While most people associate food poisoning with dairy products, meat, or seafood, the ever-popular holiday ham could be risky as well, suggests a new report from the Centers for Disease Control and Prevention (CDC).
Apparently the high salt and sugar content of pre-cooked canned hams can encourage the growth of the bacteria Staphylococcus aureus if the ham is improperly handled by the consumer. Healthy people can carry the bacteria in their nose and throat, or on their hair and skin, and the organisms are particularly abundant in cuts, pustules and abscesses.
Under the right temperature and conditions, once introduced by careless handling, the bacteria can grow out of control on a ham's moist surface, producing toxic substances along the way -- and potentially causing food poisoning in those who consume the contaminated ham.
Ham is the most commonly reported vehicle of transmission in staphylococcal food poisoning, according to the report. The salt content of precooked, packaged hams is high, often as high as 3.5%, which provides an ideal growth medium for Staphylococcus.
In one such outbreak last September, 18 people developed nausea, vomiting, diarrhea, chills, and muscle aches after eating ham at a retirement party in Florida. It's not clear how the 16-pound ham served at the party became contaminated with S. aureus. But it is known that a food worker first baked the ham at 400 degrees F for one and a half hours and then sliced the ham with a commercial slicer. The ham was then stored in a small plastic container, refrigerated overnight and served the next day cold.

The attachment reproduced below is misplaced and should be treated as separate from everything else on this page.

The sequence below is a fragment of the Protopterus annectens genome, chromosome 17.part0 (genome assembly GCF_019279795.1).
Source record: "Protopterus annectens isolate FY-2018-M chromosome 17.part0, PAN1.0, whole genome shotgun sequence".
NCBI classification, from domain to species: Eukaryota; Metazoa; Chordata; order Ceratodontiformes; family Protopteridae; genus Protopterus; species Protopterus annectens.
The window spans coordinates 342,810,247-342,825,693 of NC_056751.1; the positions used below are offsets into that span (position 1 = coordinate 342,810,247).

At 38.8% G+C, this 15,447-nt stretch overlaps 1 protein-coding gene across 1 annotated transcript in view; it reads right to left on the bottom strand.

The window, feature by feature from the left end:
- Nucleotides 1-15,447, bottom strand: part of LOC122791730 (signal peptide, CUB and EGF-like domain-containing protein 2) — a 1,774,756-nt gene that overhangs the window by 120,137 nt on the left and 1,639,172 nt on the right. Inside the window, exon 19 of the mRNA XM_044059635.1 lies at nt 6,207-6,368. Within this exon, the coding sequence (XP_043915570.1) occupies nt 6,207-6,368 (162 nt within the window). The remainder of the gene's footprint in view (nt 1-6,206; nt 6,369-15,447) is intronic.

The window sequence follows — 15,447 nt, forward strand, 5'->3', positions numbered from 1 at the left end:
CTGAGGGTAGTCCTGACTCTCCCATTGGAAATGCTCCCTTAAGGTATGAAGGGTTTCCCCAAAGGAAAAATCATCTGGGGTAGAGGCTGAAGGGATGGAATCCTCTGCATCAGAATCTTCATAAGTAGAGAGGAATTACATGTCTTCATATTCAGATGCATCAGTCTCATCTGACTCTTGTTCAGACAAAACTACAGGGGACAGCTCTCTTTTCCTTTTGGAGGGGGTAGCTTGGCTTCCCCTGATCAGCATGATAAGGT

To reduce the risk of food poisoning, the amount of manual handling should be minimal, and food preparers should wash their hands thoroughly before handling food, according to the report. Food slicers and preparation surfaces should be cleaned and sanitized, and ham should be served cold. If served hot, the meat should be cut just before serving to keep bacteria from spreading.
To permit rapid cooling, food should be stored in small portions in containers that are shallow and loosely covered, This method facilitates adequate air flow and rapid transfer of heat from the food to the container.
Morbidity and Mortality Weekly Report (1997;46:1189-1191)